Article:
6.7. Arthritis

Arthritis is the most common chronic inflammatory disease; it is characterized by structural and biochemical changes in major joint tissues, including cartilage matrix degradation and insufficient extracellular matrix synthesis (ECM), resulting in pain, stiffness, and joint failure [203,204]. Arthritis consists of several types, such as juvenile idiopathic arthritis (JIA) [205], psoriatic arthritis [206], gouty arthritis [207], rheumatoid arthritis (the most common form) [208], and osteoarthritis (OA) [209]. Previous studies on the potential of seaweed compounds for arthritis treatment are reported in Table 7.
Among several types of arthritis, seaweed bioactivity against OA is the most widely reported. OA is a common type of arthritis that primarily affects the knee [104]. A previous study suggested that OA joint degeneration results from a combination of mechanical stresses and biochemical factors, such as ROS and MMPs, which act as precursors to pro-inflammatory cytokines, including IL-1α, IL-1β, and TNF-α [204,214]. As a result, cartilage degradation was attenuated in the model tested [190]. Previous studies have reported that phlorotannin-rich extracts isolated from Ecklonia cava reduce inflammation by downregulating pro-inflammatory cytokines [13]. Moreover, Lobophora variegate fucan reduced articular inflammation by downregulating paw edema and serum TNF-α [210]. Meanwhile, Laurencia glandulifera and Codium fragile exhibited anti-OA effects by inhibiting NF-κB activity and COX-2 expression in RAW264.7 cells in vitro, and reduced carrageenan-induced rat edema in vivo [212,213]. A study by Rivanor et al. [112] reported that Caulerpa cupressoides lectin may reduce leukocyte influx and the expression levels of pro-inflammatory cytokines, including IL-1β and TNF-α, in the temporomandibular joint. The mechanism of OA is shown in Figure 4g.
Research on the benefits of seaweed for the treatment of OA was conducted in a clinical study by combining Phase I and II trials [12]. The formulation used contained Maritech® fucoidan-rich extracts of Fucus vesiculosis, Macrocystis pyrifera, and Laminaria japonica, with additional vitamin B6, zinc, and manganese taken daily. The study was conducted for 12 weeks in 11 participants, and for 10 weeks in one participant. A multilevel linear model revealed a decrease of 18% for the 100 mg treatment and of 52% for the 1000 mg dose in the average COAT score at the end of the study. This result suggests that treatment should be conducted for more than 12 weeks in a dose-dependent manner to reduce the symptoms of OA. A phase III randomized controlled trial (RCT) must be conducted to ensure its safety.
Rheumatoid arthritis is a chronic joint disorder affecting the cartilage and subchondral bone, affecting approximately 1% of the world’s population. The fucoidan derivative of Undaria pinnatifida showed potential as a rheumatoid arthritis agent both in vitro and in vivo by downregulating pro-inflammatory cytokines such as COX-2 expression [75]. Other studies have reported that alginic acid from Sargassum wightii may downregulate pro-inflammatory cytokines such as cycloxygenase-2 (COX-2), lipoxygenase (5-LOX), xanthine oxidase (XO), and myeloperoxidase (MPO) in adjuvant-induced arthritis [211] and type II collagen-induced arthritis rat models [34].

6.8. Osteoporosis

Osteoporosis is a major public health issue affecting the aging population, characterized by low bone mass. Osteoporosis is linked to decreased bone formation by osteoblasts and increased bone resorption by osteoclasts; these lead to microarchitectural deterioration of bone tissue, excessive bone fragility, and increased bone fracture risk [11,215,216]. In recent years, natural products from seaweed have been explored and investigated more specifically as sources for osteoporosis treatment. Studies on the osteoprotective activity of seaweeds are summarized in Table 8.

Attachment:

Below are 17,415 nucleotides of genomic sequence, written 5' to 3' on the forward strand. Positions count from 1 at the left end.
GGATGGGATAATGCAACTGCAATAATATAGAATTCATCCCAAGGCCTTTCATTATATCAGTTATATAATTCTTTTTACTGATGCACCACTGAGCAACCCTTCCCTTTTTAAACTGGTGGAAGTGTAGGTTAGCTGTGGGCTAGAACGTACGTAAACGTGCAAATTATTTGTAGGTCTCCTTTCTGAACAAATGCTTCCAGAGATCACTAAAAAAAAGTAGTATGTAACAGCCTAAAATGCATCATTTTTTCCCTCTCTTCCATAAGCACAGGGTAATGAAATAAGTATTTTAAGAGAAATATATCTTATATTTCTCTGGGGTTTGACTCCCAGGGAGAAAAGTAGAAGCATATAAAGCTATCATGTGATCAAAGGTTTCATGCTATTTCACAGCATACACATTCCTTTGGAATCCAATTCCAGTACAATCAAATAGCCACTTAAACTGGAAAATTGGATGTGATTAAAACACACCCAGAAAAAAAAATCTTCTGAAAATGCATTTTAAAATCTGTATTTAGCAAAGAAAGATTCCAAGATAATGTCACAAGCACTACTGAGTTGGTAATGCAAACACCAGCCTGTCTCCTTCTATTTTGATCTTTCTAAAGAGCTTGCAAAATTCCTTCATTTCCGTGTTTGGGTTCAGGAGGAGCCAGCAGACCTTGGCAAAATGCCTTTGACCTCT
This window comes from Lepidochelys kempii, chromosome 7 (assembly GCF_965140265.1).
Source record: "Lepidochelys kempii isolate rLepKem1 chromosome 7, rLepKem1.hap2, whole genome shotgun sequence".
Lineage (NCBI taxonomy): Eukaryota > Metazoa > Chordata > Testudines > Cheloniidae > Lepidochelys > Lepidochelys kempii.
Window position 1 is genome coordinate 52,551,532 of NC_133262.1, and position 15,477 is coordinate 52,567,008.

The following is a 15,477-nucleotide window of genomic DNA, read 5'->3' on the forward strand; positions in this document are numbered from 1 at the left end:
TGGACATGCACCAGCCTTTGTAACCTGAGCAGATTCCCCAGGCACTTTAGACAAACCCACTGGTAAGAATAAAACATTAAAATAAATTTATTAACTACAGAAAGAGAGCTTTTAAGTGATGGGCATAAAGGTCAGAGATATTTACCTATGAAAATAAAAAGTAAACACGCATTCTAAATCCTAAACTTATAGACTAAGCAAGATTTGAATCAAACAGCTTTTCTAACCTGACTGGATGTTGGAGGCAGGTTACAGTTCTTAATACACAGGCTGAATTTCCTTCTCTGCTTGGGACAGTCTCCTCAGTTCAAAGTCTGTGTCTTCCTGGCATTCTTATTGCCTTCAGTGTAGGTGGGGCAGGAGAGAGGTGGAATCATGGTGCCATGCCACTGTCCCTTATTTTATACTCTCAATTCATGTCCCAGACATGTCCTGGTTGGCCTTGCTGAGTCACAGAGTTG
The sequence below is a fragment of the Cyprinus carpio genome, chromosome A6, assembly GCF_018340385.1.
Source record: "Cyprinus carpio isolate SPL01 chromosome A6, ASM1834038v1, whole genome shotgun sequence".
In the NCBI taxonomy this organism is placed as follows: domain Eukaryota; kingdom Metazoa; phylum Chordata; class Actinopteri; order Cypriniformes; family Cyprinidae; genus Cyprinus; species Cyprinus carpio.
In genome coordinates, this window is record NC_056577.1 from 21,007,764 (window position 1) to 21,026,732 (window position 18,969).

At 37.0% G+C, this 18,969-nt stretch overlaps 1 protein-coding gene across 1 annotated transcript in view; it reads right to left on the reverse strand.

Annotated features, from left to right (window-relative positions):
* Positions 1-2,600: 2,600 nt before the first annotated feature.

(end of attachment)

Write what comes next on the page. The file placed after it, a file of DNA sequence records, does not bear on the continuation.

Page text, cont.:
Some marine algae have been investigated for their beneficial effects as osteogenic agents because of their important minerals, such as manganese, zinc, calcium, and amino acids, which can promote bone metabolism [223]. Bone-forming cells include osteoblasts, osteocytes, and bone-lining cells, whereas osteoclasts participate in bone resorption [218]. Red seaweeds have been reported to have osteoprotective effects on osteogenic differentiation. Dichotomaria obtusata [215], Ceramium secundatum, and Plocamium lyngbyanum [221] methanolic extracts significantly upregulated osteogenic activity and increased mineralization of bone cells tested in vitro. Furthermore, Ceramium secundatum and Plocamium lyngbyanum increased the opercular bone area of zebrafish larvae in vivo [221]. Moreover, two powder-residue-derived extracts of Ceramium pallidum caused significant osteogenic differentiation and produced mineralogenic effects in vitro, and increased opercular bone and bone density in zebrafish larvae in vivo [216].
Antioxidant fucoidans from Dictyota mertensii protect pro-osteoblastic cells under oxidative stress by deregulating osteoblast activity [217]. Furthermore, Padina pavonica promotes pro-osteogenic effects by enhancing osteoblast differentiation and subsequent mineralization, as well as by regulating the expression of earlier osteoblast-specific markers [218]. In contrast, fucoxanthin from Laminaria digitata and Ascophyllum nodosum extract showed low pro-osteogenic activity in the two cell types tested [11]. Phenolic compounds from Cladophora rupestris and Codium fragile promoted osteoblast-like cells in vitro and the mineralized area in zebrafish larvae in vivo [7]. Diphlorethohydroxycamalol-derived phlorotannin isolated from Ishige okamurae showed anti-osteoporosis effects by upregulating osteoblast differentiation against H2O2-induced oxidative damage and promoting bone resorption, by decreasing the expression level of the receptor activator of NF-κB ligand [220].